Tradition and watches with soul
For 1903 the people of Husum have been buying beautiful watches and a beautiful lifestyle from the jeweler Detlef Jensen
Theodor Storm, the most famous son of Husum, gave his home an enduringly dreary image when he wrote that the North Frisian town was a “gray city by the sea.” Husum can also be quite different, naturally enough. On mild early summer days, when the sun is shining on the market square, the ancient and not particularly gray houses are still standing. Here, in the house where Theodor Storm was born in 1817, Detlef Jensen operates his jewelry business. Founded in 1903, it is now in its third generation as a family business; since 2000, it has been managed by master watchmaker Peter Koch, and for more than ten years the display window has always shown the current MeisterSinger collection.
Life is not measured in seconds
Koch and his wife, Andrea, thoroughly remodeled the shop a few years ago. Bright and friendly, it combines modern aesthetics with an ancient and historical brick building, which was built in the 16th century and which contained a watchmaker’s workshop in the early 19th century. Antique pieces, such as the regulator made by an ancestor in 1914 and the wooden cash till dating from 1911, remind one of the current owner’s family history. Jeweler Jensen has fine jewelry, cutlery, and, of course, silver baptism gifts. “We grew up here and are of course close to the city and its people,” says Peter Koch. “We have long been a brand.” Husum not only has “a lot of wind,” but also a small-scale (wind) industry and more and more tourism. “Both are attracting new customers,” says Andrea Koch, “and among them are many people who delight in beautiful things and lasting value.” And, apparently, who share a taste for MeisterSinger’s watches: “The Circularis sold out immediately,” Koch recalls. “Most of the customers who come into the shop because of a MeisterSinger are already familiar with the name. Others are inspired by the beauty of the watches in the shop window and ask if they aren’t missing a hand.” Over a cup of coffee, Koch then explains the principle of a one-handed watch. “The visitors have time and are open to learning about carefully designed, unusual timepieces.” The one-handed watch not only fits well into the holiday theme, but into the region; here in North Frisia, there is not much hustle and bustle. Life has no secondary hand here, and lunch time is announced by the Church of the Virgin Mary.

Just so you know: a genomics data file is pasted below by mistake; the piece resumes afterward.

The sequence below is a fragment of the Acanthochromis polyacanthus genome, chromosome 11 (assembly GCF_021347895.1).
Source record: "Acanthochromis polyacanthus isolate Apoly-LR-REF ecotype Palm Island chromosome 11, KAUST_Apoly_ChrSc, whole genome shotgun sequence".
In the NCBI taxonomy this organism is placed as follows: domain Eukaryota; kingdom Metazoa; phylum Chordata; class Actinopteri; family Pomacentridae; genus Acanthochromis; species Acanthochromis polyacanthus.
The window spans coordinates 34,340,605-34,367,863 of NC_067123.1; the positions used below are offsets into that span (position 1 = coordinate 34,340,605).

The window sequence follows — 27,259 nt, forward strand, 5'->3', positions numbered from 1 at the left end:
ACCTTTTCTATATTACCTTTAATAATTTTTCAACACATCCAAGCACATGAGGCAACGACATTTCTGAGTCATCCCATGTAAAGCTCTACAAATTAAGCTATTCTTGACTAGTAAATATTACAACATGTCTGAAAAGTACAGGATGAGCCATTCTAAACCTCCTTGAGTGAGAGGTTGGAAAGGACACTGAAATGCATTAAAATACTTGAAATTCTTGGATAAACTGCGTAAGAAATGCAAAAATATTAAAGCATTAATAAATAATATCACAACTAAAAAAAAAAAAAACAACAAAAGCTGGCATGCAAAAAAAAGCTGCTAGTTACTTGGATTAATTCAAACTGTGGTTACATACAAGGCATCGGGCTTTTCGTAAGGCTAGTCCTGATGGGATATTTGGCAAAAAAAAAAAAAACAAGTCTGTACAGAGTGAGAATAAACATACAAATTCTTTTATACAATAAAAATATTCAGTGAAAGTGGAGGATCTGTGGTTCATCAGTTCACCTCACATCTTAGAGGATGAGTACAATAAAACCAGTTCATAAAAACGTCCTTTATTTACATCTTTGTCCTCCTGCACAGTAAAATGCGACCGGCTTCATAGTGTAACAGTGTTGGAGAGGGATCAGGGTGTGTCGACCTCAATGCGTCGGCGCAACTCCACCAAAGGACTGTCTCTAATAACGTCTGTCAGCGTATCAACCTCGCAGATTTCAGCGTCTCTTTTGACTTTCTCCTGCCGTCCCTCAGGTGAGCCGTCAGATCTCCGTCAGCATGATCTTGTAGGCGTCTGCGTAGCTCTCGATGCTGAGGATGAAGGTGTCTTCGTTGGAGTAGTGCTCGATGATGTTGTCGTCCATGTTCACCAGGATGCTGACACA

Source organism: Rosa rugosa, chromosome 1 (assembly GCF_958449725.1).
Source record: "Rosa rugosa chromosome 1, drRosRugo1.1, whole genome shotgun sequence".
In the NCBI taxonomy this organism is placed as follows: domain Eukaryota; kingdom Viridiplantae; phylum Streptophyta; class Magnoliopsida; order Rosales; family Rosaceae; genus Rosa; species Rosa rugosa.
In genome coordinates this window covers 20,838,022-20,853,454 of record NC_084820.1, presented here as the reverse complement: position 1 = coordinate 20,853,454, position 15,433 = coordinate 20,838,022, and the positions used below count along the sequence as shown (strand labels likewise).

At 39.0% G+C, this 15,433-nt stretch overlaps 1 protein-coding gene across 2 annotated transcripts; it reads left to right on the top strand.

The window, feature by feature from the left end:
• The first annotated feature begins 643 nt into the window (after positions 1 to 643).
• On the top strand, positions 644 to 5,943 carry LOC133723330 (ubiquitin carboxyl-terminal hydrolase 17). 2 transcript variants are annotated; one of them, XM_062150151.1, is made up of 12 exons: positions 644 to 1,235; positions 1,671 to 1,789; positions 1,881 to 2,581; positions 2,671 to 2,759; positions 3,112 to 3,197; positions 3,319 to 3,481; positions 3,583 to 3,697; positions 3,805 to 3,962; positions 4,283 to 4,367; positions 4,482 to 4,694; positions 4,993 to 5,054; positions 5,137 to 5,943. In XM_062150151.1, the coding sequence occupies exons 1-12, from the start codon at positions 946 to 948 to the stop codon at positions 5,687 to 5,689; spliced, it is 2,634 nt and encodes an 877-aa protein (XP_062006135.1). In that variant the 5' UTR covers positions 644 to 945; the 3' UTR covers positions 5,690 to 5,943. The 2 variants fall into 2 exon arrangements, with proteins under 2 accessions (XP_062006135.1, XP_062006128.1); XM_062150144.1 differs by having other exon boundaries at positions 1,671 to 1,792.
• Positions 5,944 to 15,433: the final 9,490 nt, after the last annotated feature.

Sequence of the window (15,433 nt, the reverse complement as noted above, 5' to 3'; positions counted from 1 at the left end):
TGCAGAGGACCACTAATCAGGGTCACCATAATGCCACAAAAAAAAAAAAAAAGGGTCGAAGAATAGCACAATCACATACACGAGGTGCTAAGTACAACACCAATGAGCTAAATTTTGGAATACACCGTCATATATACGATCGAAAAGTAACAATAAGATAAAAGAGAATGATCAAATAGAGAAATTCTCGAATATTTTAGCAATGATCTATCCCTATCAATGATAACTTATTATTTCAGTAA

Peter Koch continues the tradition of driving across the country to service the wall- and grandfather clocks of his longtime customers. He refuses, though, to install quartz works in the antique pieces: “You cannot steal the souls from the clocks!” That there is still someone in Husum who cares for such oldtimers was mentioned in a TV program by the NDR on unusual apprenticeship programs, which focused on Tim Minchau, who is studying at Jensen’s watch shop. “For us it was like winning the lottery,” says Peter Koch, delighted by the noticeable boost in popularity, after which, as Andrea Koch recalls, “we had to give appointments like a medical specialist.” And Tim Minchau is obviously just such a stroke of luck: above all, no awkward embarrassment as a watchmaker. “I knew when I was 14 that I wanted to learn this craft. I just found it cool,” he recalls. It was difficult to find an apprenticeship in the north; he convinced the Koch family during an internship at the company. Was he worried about living in a small town where everyone knows everyone? “On the contrary,” he says firmly. “To be honest, I hate big cities.” Now he takes part in all aspects of a watchmaker’s workday: from advising customers to tinkering at the high work table with a loupe in his eye. His master (“I do not have as much patience as Tim”) praises the perfectionism of his apprentice, who is always careful to set a perfect pointer position at every maintenance. With this passion, it is no wonder Minchau is enthusiastic about MeisterSinger watches: “I did not know the brand before, but I was immediately convinced by the idea.” Because he thinks not only about time measurement technology but also about aesthetics, he has a clear favorite: “The very round design of the Pangea is the perfect implementation of the one-handed concept,” he argues – quite in contrast to his boss. Peter Koch finds the striking housing of the Phanero particularly lovely. His wife, on the other hand, has a favorite among the faces of the dials: “Rensing-Green with sun-burst finish.”Compelling storytelling
It is this exchange of ideas among the members of the Jensen team, six in total, and their intensive engagement with their wares, that makes their counselling discussions and “storytelling” so convincing and authentic. A big historical exhibit will be held this fall, for Theodor Storm’s 200th birthday, in celebration of which Detlef Jensen will display contemporary art that deals with Storm’s best-known novel, “The Rider on the White Horse.” It is about the onslaught of storms on the west coast of the murderous North Sea, which characterizes the country and the people – although they are quite different on a sunny spring day in Husum.